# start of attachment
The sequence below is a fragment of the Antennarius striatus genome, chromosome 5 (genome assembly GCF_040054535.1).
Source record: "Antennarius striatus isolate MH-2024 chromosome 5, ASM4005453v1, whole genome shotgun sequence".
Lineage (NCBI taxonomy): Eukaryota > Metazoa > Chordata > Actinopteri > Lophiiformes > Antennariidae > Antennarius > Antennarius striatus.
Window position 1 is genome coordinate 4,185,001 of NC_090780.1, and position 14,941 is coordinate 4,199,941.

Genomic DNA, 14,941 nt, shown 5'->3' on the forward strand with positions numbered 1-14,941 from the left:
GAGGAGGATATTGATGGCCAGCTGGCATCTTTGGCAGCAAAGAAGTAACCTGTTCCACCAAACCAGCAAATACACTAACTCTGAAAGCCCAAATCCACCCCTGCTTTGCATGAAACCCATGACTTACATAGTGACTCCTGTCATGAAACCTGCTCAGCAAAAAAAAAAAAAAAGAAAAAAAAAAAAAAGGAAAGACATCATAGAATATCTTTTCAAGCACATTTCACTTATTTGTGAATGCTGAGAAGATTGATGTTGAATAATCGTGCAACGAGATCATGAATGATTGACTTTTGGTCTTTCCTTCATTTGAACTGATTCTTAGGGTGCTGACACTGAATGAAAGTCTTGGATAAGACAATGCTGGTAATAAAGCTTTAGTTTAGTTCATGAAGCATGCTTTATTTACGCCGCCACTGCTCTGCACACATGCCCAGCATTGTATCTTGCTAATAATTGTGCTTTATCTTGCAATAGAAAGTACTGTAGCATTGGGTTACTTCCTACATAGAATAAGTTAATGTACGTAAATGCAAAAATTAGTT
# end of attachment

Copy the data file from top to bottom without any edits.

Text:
The sequence below is a fragment of the Antennarius striatus genome, chromosome 5 (genome assembly GCF_040054535.1).
Source record: "Antennarius striatus isolate MH-2024 chromosome 5, ASM4005453v1, whole genome shotgun sequence".
Lineage (NCBI taxonomy): Eukaryota > Metazoa > Chordata > Actinopteri > Lophiiformes > Antennariidae > Antennarius > Antennarius striatus.
Window position 1 is genome coordinate 4,185,001 of NC_090780.1, and position 14,941 is coordinate 4,199,941.

Genomic DNA, 14,941 nt, shown 5'->3' on the forward strand with positions numbered 1-14,941 from the left:
GAGGAGGATATTGATGGCCAGCTGGCATCTTTGGCAGCAAAGAAGTAACCTGTTCCACCAAACCAGCAAATACACTAACTCTGAAAGCCCAAATCCACCCCTGCTTTGCATGAAACCCATGACTTACATAGTGACTCCTGTCATGAAACCTGCTCAGCAAAAAAAAAAAAAAAGAAAAAAAAAAAAAAGGAAAGACATCATAGAATATCTTTTCAAGCACATTTCACTTATTTGTGAATGCTGAGAAGATTGATGTTGAATAATCGTGCAACGAGATCATGAATGATTGACTTTTGGTCTTTCCTTCATTTGAACTGATTCTTAGGGTGCTGACACTGAATGAAAGTCTTGGATAAGACAATGCTGGTAATAAAGCTTTAGTTTAGTTCATGAAGCATGCTTTATTTACGCCGCCACTGCTCTGCACACATGCCCAGCATTGTATCTTGCTAATAATTGTGCTTTATCTTGCAATAGAAAGTACTGTAGCATTGGGTTACTTCCTACATAGAATAAGTTAATGTACGTAAATGCAAAAATTAGTT